Head shot of Grace looking off to the side, next to a neon sign of Coca Cola

My top tips for breaking into YouTube

Talk about something you’re interested in

Don’t just talk about make-up because you think that’s a cool think to talk about. I couldn’t talk about make-up but I love watching the videos. Which is why we do comedy.

Don’t make them too long

Make your videos short and be concise. They can always watch more of your videos if they want more of you, but you don’t want them to lose interest.

Be topical

If you want your channel to grow, be topical. We did a sketch on Valentine’s Day that was about Valentine’s Day. So you can tweet it out on Valentine’s Day and everyone that’s interested in Valentine’s Day will watch your video. You don’t always have to be topical but it is good.

Get people involved

Make videos with people you want to make videos. I make them with my sister. Even if they annoy you, they might be better on camera than you!

Go for it

The great thing about it is you don’t need anyone’s permission – apart from your parents if you’re young. So you should just do it. I really wish that I did it like three years before I actually started it!

Grace joins us for a Facebook Live session at 4pm on Friday 17 June.

She is sharing her story as part of 30 Under 30. We are releasing one story a day throughout June from disabled people under 30 who are doing extraordinary things. Keep up to date with all of our new stories on our 30 under 30 page.

To see more from Grace, follow her on Twitter.

“YouTube is really great for talking about disability” Landie, vlogger and entrepreneur

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This story is part of 30 Under 30.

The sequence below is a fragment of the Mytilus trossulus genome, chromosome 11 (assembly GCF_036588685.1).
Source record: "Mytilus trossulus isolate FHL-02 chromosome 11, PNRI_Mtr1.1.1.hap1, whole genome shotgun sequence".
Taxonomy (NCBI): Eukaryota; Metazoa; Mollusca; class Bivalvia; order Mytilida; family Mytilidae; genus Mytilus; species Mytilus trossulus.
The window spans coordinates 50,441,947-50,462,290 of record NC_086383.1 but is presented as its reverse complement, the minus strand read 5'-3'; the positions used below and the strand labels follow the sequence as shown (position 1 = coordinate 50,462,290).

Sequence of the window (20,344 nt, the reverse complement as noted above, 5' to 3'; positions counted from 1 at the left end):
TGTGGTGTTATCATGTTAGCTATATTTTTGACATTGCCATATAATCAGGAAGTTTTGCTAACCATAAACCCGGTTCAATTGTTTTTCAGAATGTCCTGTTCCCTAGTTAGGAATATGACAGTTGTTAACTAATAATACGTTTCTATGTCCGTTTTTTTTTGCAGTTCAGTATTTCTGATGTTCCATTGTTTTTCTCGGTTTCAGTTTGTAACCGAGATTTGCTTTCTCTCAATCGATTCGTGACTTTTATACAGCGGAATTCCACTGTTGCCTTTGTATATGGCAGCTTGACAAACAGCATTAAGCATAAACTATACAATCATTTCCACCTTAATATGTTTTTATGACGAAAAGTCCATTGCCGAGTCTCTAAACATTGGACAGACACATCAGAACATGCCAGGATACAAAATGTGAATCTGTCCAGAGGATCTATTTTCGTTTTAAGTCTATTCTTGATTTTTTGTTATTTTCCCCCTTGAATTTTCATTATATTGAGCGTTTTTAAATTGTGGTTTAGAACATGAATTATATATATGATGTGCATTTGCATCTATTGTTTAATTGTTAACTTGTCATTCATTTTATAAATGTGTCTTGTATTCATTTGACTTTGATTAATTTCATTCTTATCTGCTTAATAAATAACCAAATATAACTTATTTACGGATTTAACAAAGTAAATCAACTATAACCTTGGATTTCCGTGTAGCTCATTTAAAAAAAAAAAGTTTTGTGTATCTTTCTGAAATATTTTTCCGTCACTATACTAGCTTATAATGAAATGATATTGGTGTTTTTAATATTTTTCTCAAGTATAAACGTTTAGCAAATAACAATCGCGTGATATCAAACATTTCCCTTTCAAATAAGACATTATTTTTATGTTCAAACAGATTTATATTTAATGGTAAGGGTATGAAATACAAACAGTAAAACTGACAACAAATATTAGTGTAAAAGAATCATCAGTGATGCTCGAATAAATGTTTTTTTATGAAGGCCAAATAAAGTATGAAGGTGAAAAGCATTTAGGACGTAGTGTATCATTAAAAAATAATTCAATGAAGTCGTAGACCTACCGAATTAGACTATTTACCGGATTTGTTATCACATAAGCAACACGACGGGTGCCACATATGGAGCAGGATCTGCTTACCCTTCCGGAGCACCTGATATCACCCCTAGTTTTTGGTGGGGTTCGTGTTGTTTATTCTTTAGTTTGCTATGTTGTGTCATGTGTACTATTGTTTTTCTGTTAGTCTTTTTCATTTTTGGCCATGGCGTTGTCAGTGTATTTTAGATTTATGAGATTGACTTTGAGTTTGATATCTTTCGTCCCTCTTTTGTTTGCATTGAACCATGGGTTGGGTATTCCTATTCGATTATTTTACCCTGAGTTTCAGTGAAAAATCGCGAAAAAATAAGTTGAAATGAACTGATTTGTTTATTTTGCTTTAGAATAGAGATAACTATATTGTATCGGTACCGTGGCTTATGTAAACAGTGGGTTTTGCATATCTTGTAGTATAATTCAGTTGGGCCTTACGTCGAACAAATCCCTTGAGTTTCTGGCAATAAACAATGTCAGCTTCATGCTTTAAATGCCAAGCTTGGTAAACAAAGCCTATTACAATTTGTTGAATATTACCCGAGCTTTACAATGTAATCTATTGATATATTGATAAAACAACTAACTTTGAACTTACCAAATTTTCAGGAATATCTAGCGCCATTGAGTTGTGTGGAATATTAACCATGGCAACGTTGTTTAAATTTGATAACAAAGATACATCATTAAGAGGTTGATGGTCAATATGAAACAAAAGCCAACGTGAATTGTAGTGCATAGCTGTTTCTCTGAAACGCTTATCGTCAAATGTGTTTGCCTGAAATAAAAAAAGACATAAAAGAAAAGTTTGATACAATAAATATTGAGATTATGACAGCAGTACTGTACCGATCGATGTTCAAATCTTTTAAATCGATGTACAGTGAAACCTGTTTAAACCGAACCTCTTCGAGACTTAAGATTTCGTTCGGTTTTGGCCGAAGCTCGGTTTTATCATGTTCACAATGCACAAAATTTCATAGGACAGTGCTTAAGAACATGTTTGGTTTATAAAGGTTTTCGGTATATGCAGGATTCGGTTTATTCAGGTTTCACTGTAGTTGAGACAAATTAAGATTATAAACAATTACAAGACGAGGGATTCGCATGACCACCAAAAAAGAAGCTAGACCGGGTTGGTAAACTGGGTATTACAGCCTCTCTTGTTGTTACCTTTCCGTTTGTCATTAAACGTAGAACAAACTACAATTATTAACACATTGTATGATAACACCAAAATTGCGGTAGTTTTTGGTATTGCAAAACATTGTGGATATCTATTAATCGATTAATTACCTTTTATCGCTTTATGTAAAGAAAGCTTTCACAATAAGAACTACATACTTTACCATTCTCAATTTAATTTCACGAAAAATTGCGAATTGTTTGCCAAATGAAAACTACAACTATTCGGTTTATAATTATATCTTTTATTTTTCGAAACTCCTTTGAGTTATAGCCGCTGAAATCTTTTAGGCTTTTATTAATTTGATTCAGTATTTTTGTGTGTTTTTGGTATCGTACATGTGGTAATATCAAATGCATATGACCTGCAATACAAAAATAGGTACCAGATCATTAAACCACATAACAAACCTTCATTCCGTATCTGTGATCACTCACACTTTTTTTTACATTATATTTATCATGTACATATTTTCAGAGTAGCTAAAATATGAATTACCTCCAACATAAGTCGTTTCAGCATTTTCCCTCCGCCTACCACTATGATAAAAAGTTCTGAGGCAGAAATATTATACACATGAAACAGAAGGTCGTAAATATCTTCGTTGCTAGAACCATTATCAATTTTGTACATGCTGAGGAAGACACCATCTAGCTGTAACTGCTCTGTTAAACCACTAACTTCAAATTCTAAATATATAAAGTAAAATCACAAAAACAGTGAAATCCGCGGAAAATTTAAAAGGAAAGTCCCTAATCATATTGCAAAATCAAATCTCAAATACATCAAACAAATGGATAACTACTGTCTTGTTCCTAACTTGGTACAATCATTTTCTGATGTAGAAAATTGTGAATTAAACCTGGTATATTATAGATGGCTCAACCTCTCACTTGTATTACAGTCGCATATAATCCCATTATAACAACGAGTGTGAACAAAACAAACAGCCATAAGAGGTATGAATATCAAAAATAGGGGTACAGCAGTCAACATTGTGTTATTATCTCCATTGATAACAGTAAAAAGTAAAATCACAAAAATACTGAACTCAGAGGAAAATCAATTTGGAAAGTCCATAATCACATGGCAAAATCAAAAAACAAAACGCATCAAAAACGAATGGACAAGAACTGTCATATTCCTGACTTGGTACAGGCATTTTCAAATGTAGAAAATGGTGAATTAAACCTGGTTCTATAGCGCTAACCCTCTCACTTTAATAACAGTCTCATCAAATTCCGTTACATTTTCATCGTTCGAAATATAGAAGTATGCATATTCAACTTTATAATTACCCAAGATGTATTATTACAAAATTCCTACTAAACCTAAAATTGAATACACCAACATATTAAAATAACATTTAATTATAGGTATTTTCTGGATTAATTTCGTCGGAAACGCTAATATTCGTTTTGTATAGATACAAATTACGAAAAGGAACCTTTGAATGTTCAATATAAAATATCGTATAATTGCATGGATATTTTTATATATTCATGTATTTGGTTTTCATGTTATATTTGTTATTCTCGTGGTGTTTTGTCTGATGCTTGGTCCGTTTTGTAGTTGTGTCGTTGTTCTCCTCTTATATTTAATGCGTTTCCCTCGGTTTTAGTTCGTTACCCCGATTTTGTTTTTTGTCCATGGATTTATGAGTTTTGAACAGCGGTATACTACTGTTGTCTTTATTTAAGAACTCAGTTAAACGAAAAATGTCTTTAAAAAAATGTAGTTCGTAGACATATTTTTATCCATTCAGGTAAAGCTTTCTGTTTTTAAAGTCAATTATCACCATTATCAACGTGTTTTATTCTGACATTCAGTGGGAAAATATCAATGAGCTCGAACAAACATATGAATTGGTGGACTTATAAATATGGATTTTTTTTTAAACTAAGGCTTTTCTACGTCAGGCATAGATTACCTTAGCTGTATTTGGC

Joe Land AKA Landie is a 19 year-old video blogger (vlogger) who also owns a business called Social Land. Joe has hypotonia which affects his muscles.

As part of our 30 Under 30 campaign, Joe talks about his passion for making and editing YouTube videos, starting a business, attitudes online and gives some tips for anyone who wants to start vlogging.

My interests and hobbies involve spending a lot of time making and editing YouTube videos. I especially enjoy the editing side of it. When you edit a video and it looks good and you’re proud of it, it’s a nice feeling.

Attitudes to disability on YouTube

When I first started making YouTube videos, people didn’t know I was a wheelchair-user at that point. The reason I didn’t say anything was because it didn’t really matter. But then, when I started to vlog, you could quite blatantly see that I use a wheelchair.

My followers’ attitudes didn’t really change. If they do bring it up, that’s fine, they’re just curious. If someone asks what’s wrong with me or asks questions – I see that as a good thing. The worst thing is when I’m out or something and there are just some people you can just tell are a little bit awkward. They obviously want to ask a question but they don’t. I just hate that. That’s the one thing that really annoys me because I don’t want people to feel awkward.

Landie, a young disabled man in a wheelchair, sits in front of two computer screens and is editing a movie in advanced software

The reactions to the videos I’ve made about disability have actually been the best I’ve got. The videos have around 200 views but 40 comments which is a lot in comparison. People respond to it really well and it makes people ask questions.

I think the videos are quite good at making people be honest with you and interact with you because I’m making the video about it and I’m clearly not trying to hide anything. People quite like personal videos and that’s about as personal as it gets isn’t it really?

My tips for vlogging